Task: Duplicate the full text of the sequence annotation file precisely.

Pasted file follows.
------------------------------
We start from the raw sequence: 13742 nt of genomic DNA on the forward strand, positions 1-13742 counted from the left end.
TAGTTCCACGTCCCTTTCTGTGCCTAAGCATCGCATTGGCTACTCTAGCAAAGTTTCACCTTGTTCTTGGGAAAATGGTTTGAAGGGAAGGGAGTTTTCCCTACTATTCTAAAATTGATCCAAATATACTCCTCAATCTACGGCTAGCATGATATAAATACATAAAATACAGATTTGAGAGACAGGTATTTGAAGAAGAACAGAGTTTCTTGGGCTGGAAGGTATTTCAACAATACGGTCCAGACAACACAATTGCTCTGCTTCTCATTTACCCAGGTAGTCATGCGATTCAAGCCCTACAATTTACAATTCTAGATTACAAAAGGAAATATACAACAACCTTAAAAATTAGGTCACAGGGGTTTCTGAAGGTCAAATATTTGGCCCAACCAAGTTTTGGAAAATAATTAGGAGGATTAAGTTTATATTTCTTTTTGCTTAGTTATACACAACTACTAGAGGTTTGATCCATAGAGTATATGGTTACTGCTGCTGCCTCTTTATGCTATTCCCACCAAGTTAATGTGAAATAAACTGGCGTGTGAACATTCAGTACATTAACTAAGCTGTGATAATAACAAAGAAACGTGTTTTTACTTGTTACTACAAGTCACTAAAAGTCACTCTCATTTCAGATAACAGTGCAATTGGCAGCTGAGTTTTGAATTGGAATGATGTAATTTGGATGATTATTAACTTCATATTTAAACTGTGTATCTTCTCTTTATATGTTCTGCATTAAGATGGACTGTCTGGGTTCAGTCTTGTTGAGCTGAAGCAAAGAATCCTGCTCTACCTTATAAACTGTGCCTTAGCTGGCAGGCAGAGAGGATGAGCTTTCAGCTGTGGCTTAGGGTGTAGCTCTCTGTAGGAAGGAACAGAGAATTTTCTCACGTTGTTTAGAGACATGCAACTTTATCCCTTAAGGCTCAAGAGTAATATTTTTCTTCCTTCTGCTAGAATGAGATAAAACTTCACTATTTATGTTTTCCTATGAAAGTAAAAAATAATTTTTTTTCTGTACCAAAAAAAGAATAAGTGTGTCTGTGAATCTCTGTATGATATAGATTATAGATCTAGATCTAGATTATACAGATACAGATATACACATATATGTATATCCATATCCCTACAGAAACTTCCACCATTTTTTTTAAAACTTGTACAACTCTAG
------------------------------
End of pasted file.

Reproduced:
We start from the raw sequence: 13742 nt of genomic DNA on the forward strand, positions 1-13742 counted from the left end.
TAGTTCCACGTCCCTTTCTGTGCCTAAGCATCGCATTGGCTACTCTAGCAAAGTTTCACCTTGTTCTTGGGAAAATGGTTTGAAGGGAAGGGAGTTTTCCCTACTATTCTAAAATTGATCCAAATATACTCCTCAATCTACGGCTAGCATGATATAAATACATAAAATACAGATTTGAGAGACAGGTATTTGAAGAAGAACAGAGTTTCTTGGGCTGGAAGGTATTTCAACAATACGGTCCAGACAACACAATTGCTCTGCTTCTCATTTACCCAGGTAGTCATGCGATTCAAGCCCTACAATTTACAATTCTAGATTACAAAAGGAAATATACAACAACCTTAAAAATTAGGTCACAGGGGTTTCTGAAGGTCAAATATTTGGCCCAACCAAGTTTTGGAAAATAATTAGGAGGATTAAGTTTATATTTCTTTTTGCTTAGTTATACACAACTACTAGAGGTTTGATCCATAGAGTATATGGTTACTGCTGCTGCCTCTTTATGCTATTCCCACCAAGTTAATGTGAAATAAACTGGCGTGTGAACATTCAGTACATTAACTAAGCTGTGATAATAACAAAGAAACGTGTTTTTACTTGTTACTACAAGTCACTAAAAGTCACTCTCATTTCAGATAACAGTGCAATTGGCAGCTGAGTTTTGAATTGGAATGATGTAATTTGGATGATTATTAACTTCATATTTAAACTGTGTATCTTCTCTTTATATGTTCTGCATTAAGATGGACTGTCTGGGTTCAGTCTTGTTGAGCTGAAGCAAAGAATCCTGCTCTACCTTATAAACTGTGCCTTAGCTGGCAGGCAGAGAGGATGAGCTTTCAGCTGTGGCTTAGGGTGTAGCTCTCTGTAGGAAGGAACAGAGAATTTTCTCACGTTGTTTAGAGACATGCAACTTTATCCCTTAAGGCTCAAGAGTAATATTTTTCTTCCTTCTGCTAGAATGAGATAAAACTTCACTATTTATGTTTTCCTATGAAAGTAAAAAATAATTTTTTTTCTGTACCAAAAAAAGAATAAGTGTGTCTGTGAATCTCTGTATGATATAGATTATAGATCTAGATCTAGATTATACAGATACAGATATACACATATATGTATATCCATATCCCTACAGAAACTTCCACCATTTTTTTTAAAACTTGTACAACTCTAG